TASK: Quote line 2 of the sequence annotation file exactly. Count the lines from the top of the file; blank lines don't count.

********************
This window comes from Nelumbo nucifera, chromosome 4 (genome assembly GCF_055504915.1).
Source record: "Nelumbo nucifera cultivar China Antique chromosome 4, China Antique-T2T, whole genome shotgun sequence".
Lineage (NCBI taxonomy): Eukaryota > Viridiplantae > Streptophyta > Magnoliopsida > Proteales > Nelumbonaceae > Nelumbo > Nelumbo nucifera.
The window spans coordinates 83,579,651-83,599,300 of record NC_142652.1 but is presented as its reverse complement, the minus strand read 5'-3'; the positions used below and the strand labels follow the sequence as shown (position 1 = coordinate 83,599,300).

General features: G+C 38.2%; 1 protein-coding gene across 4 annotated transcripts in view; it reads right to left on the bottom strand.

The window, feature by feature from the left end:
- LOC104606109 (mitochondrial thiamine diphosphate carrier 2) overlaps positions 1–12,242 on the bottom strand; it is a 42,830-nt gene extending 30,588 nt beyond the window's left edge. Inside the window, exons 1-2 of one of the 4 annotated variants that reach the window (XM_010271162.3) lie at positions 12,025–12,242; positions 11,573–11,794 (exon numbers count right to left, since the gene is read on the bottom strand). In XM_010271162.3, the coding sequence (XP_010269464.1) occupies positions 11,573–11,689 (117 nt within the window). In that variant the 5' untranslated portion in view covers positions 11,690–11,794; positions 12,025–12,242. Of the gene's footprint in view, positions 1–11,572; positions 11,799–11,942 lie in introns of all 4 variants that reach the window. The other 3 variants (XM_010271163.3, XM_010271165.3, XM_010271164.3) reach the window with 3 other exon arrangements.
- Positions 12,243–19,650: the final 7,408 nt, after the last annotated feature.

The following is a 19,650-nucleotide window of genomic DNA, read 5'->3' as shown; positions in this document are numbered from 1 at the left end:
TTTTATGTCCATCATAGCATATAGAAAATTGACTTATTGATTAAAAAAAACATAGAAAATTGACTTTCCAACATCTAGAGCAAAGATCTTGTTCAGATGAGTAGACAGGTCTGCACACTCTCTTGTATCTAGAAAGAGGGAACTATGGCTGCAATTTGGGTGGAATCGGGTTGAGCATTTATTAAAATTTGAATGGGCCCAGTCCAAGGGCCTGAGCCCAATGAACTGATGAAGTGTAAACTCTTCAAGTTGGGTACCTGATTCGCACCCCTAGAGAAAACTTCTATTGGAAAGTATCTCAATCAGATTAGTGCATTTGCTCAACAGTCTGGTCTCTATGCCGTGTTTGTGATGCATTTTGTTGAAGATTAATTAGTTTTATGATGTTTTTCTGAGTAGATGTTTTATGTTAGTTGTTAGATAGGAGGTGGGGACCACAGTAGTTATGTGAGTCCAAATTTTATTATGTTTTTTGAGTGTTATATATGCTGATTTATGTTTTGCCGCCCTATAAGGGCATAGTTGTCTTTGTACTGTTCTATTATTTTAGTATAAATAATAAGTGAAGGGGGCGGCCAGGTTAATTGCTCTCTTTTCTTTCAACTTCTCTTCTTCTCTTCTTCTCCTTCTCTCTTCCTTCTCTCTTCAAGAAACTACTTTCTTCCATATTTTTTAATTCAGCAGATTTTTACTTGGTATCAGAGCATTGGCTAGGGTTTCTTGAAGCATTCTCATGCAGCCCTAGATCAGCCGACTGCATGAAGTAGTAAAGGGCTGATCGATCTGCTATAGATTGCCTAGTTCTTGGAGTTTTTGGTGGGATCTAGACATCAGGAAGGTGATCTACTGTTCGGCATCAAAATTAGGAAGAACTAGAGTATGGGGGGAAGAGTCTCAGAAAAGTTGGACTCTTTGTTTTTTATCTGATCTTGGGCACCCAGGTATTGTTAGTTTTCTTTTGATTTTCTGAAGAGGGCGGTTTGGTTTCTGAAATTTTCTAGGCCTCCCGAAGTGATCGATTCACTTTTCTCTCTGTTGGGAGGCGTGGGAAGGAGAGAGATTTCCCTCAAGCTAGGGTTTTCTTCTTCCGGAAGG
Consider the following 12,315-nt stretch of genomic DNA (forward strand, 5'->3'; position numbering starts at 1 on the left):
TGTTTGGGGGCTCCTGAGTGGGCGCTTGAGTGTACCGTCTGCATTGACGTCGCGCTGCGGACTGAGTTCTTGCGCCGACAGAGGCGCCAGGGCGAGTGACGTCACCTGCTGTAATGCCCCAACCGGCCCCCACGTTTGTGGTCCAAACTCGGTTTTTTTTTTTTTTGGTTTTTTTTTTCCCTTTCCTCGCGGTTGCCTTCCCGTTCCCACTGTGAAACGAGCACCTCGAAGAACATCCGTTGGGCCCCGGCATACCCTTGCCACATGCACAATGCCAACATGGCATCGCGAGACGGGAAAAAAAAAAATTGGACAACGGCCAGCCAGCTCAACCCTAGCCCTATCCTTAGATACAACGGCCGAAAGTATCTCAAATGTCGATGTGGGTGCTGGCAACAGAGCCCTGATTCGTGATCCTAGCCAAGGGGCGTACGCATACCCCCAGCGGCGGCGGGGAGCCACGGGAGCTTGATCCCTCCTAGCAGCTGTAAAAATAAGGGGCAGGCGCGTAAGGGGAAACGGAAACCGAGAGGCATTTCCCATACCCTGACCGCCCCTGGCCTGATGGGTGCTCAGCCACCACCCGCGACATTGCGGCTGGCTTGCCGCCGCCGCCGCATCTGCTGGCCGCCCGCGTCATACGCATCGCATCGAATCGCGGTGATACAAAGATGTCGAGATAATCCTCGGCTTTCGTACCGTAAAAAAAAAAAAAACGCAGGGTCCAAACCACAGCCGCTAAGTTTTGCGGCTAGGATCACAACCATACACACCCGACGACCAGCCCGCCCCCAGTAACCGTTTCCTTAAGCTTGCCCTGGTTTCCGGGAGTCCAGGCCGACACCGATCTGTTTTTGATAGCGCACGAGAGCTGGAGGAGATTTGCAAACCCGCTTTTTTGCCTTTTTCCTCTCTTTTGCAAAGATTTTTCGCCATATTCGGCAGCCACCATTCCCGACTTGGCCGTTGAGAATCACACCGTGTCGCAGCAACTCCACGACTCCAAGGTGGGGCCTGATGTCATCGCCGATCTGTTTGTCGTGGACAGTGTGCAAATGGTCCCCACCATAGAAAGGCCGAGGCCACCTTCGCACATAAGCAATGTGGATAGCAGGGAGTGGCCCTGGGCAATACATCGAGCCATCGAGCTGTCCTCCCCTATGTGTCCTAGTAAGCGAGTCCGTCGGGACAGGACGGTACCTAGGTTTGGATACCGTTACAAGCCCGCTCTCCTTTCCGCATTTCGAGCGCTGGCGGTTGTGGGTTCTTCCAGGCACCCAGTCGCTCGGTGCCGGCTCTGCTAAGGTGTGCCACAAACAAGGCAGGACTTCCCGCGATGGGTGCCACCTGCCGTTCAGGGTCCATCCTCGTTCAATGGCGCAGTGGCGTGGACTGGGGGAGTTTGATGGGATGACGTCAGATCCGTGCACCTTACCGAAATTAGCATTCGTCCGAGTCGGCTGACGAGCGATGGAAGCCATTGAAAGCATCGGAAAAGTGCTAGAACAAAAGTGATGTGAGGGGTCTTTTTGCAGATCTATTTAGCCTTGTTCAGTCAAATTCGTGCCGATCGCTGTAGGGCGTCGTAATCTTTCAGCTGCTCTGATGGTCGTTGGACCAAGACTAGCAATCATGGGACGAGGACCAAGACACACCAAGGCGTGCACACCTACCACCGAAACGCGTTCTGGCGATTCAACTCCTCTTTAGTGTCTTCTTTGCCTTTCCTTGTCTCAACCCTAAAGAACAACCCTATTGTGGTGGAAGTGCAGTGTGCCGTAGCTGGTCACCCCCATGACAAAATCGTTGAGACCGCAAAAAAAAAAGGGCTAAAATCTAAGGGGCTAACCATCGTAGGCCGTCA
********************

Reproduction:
Source record: "Nelumbo nucifera cultivar China Antique chromosome 4, China Antique-T2T, whole genome shotgun sequence".